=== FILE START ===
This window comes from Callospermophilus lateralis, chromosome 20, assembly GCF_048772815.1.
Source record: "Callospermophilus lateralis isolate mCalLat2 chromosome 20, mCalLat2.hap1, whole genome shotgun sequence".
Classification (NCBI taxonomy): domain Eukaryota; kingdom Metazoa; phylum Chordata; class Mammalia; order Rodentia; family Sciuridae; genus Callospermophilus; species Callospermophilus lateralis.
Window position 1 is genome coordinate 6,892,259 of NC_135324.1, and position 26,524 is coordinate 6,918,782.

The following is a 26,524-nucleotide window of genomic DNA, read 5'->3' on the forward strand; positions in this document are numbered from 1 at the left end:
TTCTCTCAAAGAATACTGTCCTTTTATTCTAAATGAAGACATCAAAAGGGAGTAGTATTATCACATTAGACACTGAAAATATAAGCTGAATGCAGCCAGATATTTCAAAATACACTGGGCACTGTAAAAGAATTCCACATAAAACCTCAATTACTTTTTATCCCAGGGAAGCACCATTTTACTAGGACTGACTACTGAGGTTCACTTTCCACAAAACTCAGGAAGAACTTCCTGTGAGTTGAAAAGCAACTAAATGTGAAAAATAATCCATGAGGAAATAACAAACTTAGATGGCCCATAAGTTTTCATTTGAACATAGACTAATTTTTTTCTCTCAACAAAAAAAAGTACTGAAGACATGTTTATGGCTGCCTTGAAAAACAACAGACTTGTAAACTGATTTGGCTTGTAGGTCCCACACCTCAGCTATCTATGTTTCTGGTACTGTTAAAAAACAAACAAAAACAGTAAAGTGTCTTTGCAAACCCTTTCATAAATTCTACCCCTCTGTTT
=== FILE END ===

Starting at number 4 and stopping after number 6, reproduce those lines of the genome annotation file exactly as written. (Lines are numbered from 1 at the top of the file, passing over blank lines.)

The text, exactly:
Window position 1 is genome coordinate 6,892,259 of NC_135324.1, and position 26,524 is coordinate 6,918,782.

The following is a 26,524-nucleotide window of genomic DNA, read 5'->3' on the forward strand; positions in this document are numbered from 1 at the left end:
TTCTCTCAAAGAATACTGTCCTTTTATTCTAAATGAAGACATCAAAAGGGAGTAGTATTATCACATTAGACACTGAAAATATAAGCTGAATGCAGCCAGATATTTCAAAATACACTGGGCACTGTAAAAGAATTCCACATAAAACCTCAATTACTTTTTATCCCAGGGAAGCACCATTTTACTAGGACTGACTACTGAGGTTCACTTTCCACAAAACTCAGGAAGAACTTCCTGTGAGTTGAAAAGCAACTAAATGTGAAAAATAATCCATGAGGAAATAACAAACTTAGATGGCCCATAAGTTTTCATTTGAACATAGACTAATTTTTTTCTCTCAACAAAAAAAAGTACTGAAGACATGTTTATGGCTGCCTTGAAAAACAACAGACTTGTAAACTGATTTGGCTTGTAGGTCCCACACCTCAGCTATCTATGTTTCTGGTACTGTTAAAAAACAAACAAAAACAGTAAAGTGTCTTTGCAAACCCTTTCATAAATTCTACCCCTCTGTTT